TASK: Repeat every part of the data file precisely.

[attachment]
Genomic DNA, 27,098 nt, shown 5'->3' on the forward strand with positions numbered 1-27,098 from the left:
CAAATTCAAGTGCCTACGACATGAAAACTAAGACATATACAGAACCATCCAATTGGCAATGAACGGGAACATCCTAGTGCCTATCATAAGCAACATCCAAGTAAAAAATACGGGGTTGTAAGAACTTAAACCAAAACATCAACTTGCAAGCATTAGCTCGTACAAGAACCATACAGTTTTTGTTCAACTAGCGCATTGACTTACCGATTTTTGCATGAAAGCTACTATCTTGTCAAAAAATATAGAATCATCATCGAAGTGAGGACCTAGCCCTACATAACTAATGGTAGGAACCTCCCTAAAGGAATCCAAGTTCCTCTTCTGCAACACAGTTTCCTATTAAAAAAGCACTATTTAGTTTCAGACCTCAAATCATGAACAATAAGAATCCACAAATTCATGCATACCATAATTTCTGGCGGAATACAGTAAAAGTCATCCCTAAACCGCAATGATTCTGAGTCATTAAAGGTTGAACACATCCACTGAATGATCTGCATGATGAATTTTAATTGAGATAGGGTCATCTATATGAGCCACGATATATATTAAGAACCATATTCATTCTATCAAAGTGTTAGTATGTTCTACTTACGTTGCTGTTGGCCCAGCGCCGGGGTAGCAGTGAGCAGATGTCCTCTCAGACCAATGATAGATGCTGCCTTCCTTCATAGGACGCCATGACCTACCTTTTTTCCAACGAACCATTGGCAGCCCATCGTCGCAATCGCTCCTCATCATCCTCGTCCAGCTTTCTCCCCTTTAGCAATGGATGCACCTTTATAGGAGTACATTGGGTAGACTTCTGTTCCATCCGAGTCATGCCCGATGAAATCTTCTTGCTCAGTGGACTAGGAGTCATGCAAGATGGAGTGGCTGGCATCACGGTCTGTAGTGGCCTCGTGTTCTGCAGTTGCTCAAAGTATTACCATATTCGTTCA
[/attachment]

Genomic DNA, 27,098 nt, shown 5'->3' on the forward strand with positions numbered 1-27,098 from the left:
CAAATTCAAGTGCCTACGACATGAAAACTAAGACATATACAGAACCATCCAATTGGCAATGAACGGGAACATCCTAGTGCCTATCATAAGCAACATCCAAGTAAAAAATACGGGGTTGTAAGAACTTAAACCAAAACATCAACTTGCAAGCATTAGCTCGTACAAGAACCATACAGTTTTTGTTCAACTAGCGCATTGACTTACCGATTTTTGCATGAAAGCTACTATCTTGTCAAAAAATATAGAATCATCATCGAAGTGAGGACCTAGCCCTACATAACTAATGGTAGGAACCTCCCTAAAGGAATCCAAGTTCCTCTTCTGCAACACAGTTTCCTATTAAAAAAGCACTATTTAGTTTCAGACCTCAAATCATGAACAATAAGAATCCACAAATTCATGCATACCATAATTTCTGGCGGAATACAGTAAAAGTCATCCCTAAACCGCAATGATTCTGAGTCATTAAAGGTTGAACACATCCACTGAATGATCTGCATGATGAATTTTAATTGAGATAGGGTCATCTATATGAGCCACGATATATATTAAGAACCATATTCATTCTATCAAAGTGTTAGTATGTTCTACTTACGTTGCTGTTGGCCCAGCGCCGGGGTAGCAGTGAGCAGATGTCCTCTCAGACCAATGATAGATGCTGCCTTCCTTCATAGGACGCCATGACCTACCTTTTTTCCAACGAACCATTGGCAGCCCATCGTCGCAATCGCTCCTCATCATCCTCGTCCAGCTTTCTCCCCTTTAGCAATGGATGCACCTTTATAGGAGTACATTGGGTAGACTTCTGTTCCATCCGAGTCATGCCCGATGAAATCTTCTTGCTCAGTGGACTAGGAGTCATGCAAGATGGAGTGGCTGGCATCACGGTCTGTAGTGGCCTCGTGTTCTGCAGTTGCTCAAAGTATTACCATATTCGTTCA